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The importance of wearing a mask in public: What you need to know

Posted at 6:21 AM, Apr 07, 2020
and last updated 2020-04-07 07:23:18-04

NASHVILLE, Tenn. (WTVF) — You're probably seeing more people taking the CDC's guidance and wearing face masks, but some of you aren't using them the right way.

The mask is supposed to take care of you when you leave the house to go to essential businesses. It's also important to take care of your mask so you don't get sick.

Before handling your mask, doctors say it's important you wash your hands. Make sure it's covering both your mouth and nose.

Dr. James Hildreth, of Meharry Medical College, says people are making mistakes. He says it's important that you avoid touching the outside of your mask.

“If you wear a face covering and if it does what it's supposed to do, there may well be the virus on the outside surface so the first thing you should do when you take it off, and avoid touching the front of it, is to wash your hands. Please make it out of something that can be laundered and dried in the dryer,” said Dr. Hildreth.

Dr. Hildreth says another easy way to clean your cloth mask is to put it in a plastic bag, and microwave it for two to three minutes to kill any germs. Don't forget, even if you're wearing one, you still need to practice social distancing.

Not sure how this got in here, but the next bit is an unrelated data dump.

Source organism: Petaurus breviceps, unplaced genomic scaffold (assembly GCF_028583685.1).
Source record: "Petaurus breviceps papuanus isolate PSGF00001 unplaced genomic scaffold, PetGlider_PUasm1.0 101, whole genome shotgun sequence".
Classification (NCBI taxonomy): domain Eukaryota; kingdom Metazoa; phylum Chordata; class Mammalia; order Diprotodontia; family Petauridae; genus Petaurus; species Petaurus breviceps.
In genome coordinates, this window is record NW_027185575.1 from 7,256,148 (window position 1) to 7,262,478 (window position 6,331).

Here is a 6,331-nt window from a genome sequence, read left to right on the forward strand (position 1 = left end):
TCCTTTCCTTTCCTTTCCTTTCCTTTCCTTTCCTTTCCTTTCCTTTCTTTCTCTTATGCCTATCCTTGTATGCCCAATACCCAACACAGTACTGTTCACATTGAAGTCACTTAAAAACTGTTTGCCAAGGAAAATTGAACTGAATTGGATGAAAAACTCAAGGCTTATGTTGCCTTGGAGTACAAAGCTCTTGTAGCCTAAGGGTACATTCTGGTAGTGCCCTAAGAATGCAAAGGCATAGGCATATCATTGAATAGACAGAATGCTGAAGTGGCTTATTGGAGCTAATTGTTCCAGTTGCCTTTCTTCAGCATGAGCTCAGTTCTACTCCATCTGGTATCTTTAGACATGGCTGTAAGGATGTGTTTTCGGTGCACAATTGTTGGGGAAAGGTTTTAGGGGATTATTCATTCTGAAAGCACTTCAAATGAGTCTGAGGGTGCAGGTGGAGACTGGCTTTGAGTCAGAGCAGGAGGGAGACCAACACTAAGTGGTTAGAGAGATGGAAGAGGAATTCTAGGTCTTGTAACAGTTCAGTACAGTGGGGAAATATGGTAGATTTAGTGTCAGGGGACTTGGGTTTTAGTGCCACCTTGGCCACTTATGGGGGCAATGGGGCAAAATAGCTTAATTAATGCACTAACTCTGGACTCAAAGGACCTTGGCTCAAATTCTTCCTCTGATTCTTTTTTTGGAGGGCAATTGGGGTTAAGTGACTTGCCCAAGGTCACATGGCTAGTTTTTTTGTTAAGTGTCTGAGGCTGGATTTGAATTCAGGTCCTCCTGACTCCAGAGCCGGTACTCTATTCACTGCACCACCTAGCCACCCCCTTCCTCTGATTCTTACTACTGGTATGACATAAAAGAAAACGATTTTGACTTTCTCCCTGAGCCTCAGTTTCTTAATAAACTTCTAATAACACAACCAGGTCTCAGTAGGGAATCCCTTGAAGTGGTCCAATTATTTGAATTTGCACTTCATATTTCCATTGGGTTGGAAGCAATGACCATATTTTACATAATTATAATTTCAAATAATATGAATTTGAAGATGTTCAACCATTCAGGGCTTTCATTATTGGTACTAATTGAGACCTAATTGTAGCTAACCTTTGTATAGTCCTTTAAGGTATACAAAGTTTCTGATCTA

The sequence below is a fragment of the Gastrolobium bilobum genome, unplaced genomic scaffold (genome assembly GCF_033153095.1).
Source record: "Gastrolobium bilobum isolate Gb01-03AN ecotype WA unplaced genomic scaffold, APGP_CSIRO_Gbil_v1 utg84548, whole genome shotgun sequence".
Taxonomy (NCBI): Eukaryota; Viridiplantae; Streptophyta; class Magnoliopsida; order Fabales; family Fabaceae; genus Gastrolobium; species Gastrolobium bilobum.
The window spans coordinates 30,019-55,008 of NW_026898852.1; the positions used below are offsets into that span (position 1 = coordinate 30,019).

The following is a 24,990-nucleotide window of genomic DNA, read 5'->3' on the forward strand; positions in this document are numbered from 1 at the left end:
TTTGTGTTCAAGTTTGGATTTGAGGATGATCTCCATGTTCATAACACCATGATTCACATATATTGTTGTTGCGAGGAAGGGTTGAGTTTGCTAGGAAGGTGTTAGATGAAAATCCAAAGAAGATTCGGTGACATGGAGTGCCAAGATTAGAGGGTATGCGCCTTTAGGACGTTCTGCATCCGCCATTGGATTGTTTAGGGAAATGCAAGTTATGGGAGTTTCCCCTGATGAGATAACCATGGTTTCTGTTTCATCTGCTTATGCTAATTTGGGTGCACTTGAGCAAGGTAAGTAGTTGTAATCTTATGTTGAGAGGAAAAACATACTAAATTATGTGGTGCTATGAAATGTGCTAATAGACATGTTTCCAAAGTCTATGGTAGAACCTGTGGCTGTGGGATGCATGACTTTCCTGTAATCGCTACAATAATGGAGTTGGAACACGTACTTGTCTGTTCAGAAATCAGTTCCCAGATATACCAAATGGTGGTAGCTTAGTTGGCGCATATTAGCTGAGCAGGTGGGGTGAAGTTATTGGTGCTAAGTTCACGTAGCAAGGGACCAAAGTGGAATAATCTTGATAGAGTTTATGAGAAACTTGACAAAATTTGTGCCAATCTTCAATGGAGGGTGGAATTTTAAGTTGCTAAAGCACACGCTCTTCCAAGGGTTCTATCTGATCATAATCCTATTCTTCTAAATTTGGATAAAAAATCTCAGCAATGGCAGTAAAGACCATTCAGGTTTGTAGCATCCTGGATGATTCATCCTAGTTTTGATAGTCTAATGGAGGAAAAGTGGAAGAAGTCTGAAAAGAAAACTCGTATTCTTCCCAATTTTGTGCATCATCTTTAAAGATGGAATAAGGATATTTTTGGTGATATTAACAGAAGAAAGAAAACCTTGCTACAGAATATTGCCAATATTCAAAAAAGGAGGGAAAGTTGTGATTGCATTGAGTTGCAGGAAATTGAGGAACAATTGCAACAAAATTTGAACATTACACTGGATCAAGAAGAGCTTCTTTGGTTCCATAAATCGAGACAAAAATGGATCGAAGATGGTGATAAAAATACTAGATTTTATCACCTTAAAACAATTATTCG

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What is COVID-19 (a.k.a. the new coronavirus?)

According to the World Health Organization, coronaviruses (CoV) are a large family of viruses that cause illness ranging from the common cold to more severe diseases. Examples include the Middle East Respiratory Syndrome (MERS-CoV) and Severe Acute Respiratory Syndrome (SARS-CoV). A novel coronavirus (nCoV) is a new strain that has not been previously identified in humans. COVID-19 stands for "Coronavirus disease 2019," which is when this strain of the coronavirus was discovered.

What are the symptoms?

The CDC says patients confirmed to have the 2019-nCoV reportedly had mild to severe respiratory illness with:

  • Cough
  • Shortness of breath or difficulty breathing

Or at least two of the following symptoms:

  • Fever
  • Chills
  • Repeated shaking with chills
  • Muscle pain
  • Headache
  • Sore throat
  • New loss of taste or smell

At this time, the CDC believes symptoms could appear as soon as two days after exposure, or as long as 14 days.

Prevention

The CDC is recommending "common sense" measures such as:

  • Wash your hands often with soap and water for at least 20 seconds. If soap and water are not available, use an alcohol-based hand sanitizer.
  • Avoid touching your eyes, nose, and mouth with unwashed hands.
  • Avoid close contact with people who are sick.
  • Stay home when you are sick.
  • Cover your mouth and nose with a cloth face cover when around others.
  • Cover your cough or sneeze with a tissue, then throw the tissue in the trash.
  • Clean and disinfect frequently touched objects and surfaces.